Wildlife Removal Education, Advice, and Tips

Bright lights & loud noises for bats — does any of it work?

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We know that you're looking for a quick-fix when it comes to getting bats away from your home or building, but a quick fix is, sadly, not going to get the job done here. Take the whole bright lights and loud noises theory as an example; it's a really great idea in theory. Bats are nocturnal animals, therefore, not liking the disruption of light or sound. If you were to go into a dark room where bats were roosting, such as in the attic, and then turn the lights on, there's a good chance that all the bats in there would fly off into the sunset, never to be seen again …

… except, they are going to be seen again, in a couple of hours probably.

Bats will always come back to roosting spots they know. Mothers will come back to the same maternity roosts if they are still available, and they will pass the information down to their youngsters too. If your attic has a hole in it all the time, bats always have a way of getting in and out. Yes, you can turn the lights on and turn the radio up all the time, but that will get boring and expensive. Think of the additional electricity costs. Don't you already shout at the kids enough for leaving the lights on when they're not in a room? Using electronic devices to get rid of bats really isn't an eco-friendly or economical way of dealing with things.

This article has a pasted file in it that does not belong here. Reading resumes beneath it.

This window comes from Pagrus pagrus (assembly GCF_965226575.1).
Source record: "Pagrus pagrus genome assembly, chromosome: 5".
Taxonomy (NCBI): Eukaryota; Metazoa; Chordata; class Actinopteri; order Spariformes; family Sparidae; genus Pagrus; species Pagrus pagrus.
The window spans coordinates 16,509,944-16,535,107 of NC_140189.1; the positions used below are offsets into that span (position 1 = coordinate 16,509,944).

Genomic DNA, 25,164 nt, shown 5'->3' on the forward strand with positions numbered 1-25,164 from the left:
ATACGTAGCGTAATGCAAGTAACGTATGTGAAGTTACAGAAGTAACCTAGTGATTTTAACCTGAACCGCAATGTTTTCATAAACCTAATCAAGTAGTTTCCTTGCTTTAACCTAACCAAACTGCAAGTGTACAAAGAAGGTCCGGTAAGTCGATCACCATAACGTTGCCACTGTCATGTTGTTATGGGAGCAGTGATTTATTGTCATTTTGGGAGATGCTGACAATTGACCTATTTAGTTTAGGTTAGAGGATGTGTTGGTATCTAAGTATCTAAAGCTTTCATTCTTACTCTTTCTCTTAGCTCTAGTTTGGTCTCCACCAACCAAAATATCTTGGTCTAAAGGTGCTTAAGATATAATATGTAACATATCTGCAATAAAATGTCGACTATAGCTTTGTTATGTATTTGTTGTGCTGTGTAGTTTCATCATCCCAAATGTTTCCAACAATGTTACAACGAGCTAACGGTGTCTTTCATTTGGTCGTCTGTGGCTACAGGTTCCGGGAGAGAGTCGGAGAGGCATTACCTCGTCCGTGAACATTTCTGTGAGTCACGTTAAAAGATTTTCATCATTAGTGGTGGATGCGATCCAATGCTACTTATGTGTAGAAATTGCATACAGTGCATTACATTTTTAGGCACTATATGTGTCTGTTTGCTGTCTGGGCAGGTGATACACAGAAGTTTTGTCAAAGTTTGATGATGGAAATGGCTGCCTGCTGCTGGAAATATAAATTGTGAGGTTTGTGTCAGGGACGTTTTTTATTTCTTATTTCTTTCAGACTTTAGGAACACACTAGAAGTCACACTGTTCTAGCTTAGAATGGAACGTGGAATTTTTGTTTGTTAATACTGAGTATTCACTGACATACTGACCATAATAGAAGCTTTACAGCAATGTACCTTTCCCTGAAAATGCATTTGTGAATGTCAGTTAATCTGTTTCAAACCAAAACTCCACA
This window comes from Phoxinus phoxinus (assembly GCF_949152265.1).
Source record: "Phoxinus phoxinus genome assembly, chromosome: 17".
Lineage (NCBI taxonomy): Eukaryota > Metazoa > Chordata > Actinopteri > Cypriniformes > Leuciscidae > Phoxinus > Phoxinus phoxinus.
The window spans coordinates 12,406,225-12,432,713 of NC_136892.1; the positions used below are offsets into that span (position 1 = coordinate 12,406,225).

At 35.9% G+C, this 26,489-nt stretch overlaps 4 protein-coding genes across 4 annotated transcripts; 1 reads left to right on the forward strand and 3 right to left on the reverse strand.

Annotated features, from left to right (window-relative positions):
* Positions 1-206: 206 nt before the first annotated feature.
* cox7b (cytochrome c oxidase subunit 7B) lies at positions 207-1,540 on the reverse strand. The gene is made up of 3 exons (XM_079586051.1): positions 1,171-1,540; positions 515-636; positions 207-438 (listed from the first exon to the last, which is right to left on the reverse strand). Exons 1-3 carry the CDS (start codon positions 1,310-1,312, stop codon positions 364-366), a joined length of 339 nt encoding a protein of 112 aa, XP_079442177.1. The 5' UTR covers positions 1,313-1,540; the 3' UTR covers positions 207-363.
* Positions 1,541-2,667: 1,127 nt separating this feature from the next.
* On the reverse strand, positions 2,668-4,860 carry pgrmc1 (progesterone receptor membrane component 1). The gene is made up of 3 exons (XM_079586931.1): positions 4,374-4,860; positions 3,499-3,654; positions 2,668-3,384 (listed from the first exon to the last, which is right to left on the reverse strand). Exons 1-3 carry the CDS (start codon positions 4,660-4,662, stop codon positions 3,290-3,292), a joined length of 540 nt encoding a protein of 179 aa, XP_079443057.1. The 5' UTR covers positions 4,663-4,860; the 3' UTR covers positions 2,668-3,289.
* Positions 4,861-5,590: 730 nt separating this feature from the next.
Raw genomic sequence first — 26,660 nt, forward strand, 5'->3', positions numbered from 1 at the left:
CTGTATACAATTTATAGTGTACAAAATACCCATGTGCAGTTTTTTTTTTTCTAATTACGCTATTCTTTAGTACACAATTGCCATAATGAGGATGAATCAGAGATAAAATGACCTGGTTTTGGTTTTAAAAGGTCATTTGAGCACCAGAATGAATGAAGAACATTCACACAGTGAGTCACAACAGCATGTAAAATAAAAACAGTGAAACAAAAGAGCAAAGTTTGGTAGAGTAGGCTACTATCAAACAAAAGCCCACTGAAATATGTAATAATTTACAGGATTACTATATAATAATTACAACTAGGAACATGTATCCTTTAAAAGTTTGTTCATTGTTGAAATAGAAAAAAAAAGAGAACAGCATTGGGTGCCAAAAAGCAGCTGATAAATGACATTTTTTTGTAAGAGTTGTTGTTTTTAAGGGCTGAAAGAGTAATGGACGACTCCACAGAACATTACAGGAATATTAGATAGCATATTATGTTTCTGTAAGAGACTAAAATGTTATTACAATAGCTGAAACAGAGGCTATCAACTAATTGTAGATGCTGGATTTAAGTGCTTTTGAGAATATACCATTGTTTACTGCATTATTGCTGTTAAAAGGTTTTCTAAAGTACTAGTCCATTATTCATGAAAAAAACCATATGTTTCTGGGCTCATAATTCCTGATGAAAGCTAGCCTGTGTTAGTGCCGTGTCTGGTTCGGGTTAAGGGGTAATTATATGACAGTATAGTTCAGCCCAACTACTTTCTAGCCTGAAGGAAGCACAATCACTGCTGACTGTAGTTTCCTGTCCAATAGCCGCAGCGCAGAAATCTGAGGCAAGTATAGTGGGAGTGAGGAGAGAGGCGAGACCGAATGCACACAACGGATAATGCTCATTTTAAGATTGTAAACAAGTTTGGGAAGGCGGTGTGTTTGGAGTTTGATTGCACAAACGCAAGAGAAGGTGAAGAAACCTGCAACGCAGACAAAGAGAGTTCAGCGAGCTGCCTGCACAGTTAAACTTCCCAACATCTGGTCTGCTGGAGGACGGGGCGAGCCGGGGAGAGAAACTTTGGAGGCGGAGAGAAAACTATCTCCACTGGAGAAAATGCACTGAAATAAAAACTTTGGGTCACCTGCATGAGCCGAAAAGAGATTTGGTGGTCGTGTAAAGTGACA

It just doesn't make sense to leave the lights on in the attic with the hope that all bats will leave, when exclusion devices and sealing methods would work so much better. In fact, you can even use lights and sounds to hurry the process along if you liked. But using them alone won't work. The holes are still there. The guano is still there, attracting other bats and potentially rodents and scavengers too. The roost is still there, and it's still accessible too. The bats don't really have a reason to leave. Go back to the Bat Removal page, or learn about bats in the attic with my Bats in the Attic guide.

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